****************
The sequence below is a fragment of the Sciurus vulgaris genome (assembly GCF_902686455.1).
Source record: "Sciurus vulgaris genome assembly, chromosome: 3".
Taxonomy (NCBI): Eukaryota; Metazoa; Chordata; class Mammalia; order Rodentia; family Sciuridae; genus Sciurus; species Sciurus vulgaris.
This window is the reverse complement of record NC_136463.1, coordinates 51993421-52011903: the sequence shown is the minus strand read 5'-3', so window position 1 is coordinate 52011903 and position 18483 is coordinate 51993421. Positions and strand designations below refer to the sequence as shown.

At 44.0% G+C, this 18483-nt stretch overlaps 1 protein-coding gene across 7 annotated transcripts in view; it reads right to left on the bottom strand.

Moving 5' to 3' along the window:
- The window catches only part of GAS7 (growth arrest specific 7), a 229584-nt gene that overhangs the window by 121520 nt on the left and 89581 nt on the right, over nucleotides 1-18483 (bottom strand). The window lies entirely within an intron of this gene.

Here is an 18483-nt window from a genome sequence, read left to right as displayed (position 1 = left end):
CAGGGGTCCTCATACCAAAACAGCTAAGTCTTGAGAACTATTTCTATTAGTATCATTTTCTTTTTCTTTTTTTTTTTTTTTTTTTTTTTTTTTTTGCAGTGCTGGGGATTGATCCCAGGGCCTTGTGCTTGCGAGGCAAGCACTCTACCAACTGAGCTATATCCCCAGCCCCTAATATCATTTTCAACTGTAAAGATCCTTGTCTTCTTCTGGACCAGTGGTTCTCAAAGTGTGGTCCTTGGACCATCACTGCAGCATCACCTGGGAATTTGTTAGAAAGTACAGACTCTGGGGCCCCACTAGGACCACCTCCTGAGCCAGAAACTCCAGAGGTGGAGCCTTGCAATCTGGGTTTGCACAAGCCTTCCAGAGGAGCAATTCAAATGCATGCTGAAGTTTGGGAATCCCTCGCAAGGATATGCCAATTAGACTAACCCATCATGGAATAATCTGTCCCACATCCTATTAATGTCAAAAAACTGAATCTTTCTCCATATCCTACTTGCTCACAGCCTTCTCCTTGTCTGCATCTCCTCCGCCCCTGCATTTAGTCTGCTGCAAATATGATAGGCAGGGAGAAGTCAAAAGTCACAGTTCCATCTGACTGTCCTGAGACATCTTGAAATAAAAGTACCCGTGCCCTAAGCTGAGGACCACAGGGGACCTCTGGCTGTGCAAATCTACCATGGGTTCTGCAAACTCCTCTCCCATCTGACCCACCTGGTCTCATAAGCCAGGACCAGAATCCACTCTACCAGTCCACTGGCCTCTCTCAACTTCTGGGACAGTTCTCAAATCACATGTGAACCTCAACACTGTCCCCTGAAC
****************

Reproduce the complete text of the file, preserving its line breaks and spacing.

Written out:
The sequence below is a fragment of the Sciurus vulgaris genome (assembly GCF_902686455.1).
Source record: "Sciurus vulgaris genome assembly, chromosome: 3".
Taxonomy (NCBI): Eukaryota; Metazoa; Chordata; class Mammalia; order Rodentia; family Sciuridae; genus Sciurus; species Sciurus vulgaris.
This window is the reverse complement of record NC_136463.1, coordinates 51993421-52011903: the sequence shown is the minus strand read 5'-3', so window position 1 is coordinate 52011903 and position 18483 is coordinate 51993421. Positions and strand designations below refer to the sequence as shown.

At 44.0% G+C, this 18483-nt stretch overlaps 1 protein-coding gene across 7 annotated transcripts in view; it reads right to left on the bottom strand.

Moving 5' to 3' along the window:
- The window catches only part of GAS7 (growth arrest specific 7), a 229584-nt gene that overhangs the window by 121520 nt on the left and 89581 nt on the right, over nucleotides 1-18483 (bottom strand). The window lies entirely within an intron of this gene.

Here is an 18483-nt window from a genome sequence, read left to right as displayed (position 1 = left end):
CAGGGGTCCTCATACCAAAACAGCTAAGTCTTGAGAACTATTTCTATTAGTATCATTTTCTTTTTCTTTTTTTTTTTTTTTTTTTTTTTTTTTTTGCAGTGCTGGGGATTGATCCCAGGGCCTTGTGCTTGCGAGGCAAGCACTCTACCAACTGAGCTATATCCCCAGCCCCTAATATCATTTTCAACTGTAAAGATCCTTGTCTTCTTCTGGACCAGTGGTTCTCAAAGTGTGGTCCTTGGACCATCACTGCAGCATCACCTGGGAATTTGTTAGAAAGTACAGACTCTGGGGCCCCACTAGGACCACCTCCTGAGCCAGAAACTCCAGAGGTGGAGCCTTGCAATCTGGGTTTGCACAAGCCTTCCAGAGGAGCAATTCAAATGCATGCTGAAGTTTGGGAATCCCTCGCAAGGATATGCCAATTAGACTAACCCATCATGGAATAATCTGTCCCACATCCTATTAATGTCAAAAAACTGAATCTTTCTCCATATCCTACTTGCTCACAGCCTTCTCCTTGTCTGCATCTCCTCCGCCCCTGCATTTAGTCTGCTGCAAATATGATAGGCAGGGAGAAGTCAAAAGTCACAGTTCCATCTGACTGTCCTGAGACATCTTGAAATAAAAGTACCCGTGCCCTAAGCTGAGGACCACAGGGGACCTCTGGCTGTGCAAATCTACCATGGGTTCTGCAAACTCCTCTCCCATCTGACCCACCTGGTCTCATAAGCCAGGACCAGAATCCACTCTACCAGTCCACTGGCCTCTCTCAACTTCTGGGACAGTTCTCAAATCACATGTGAACCTCAACACTGTCCCCTGAAC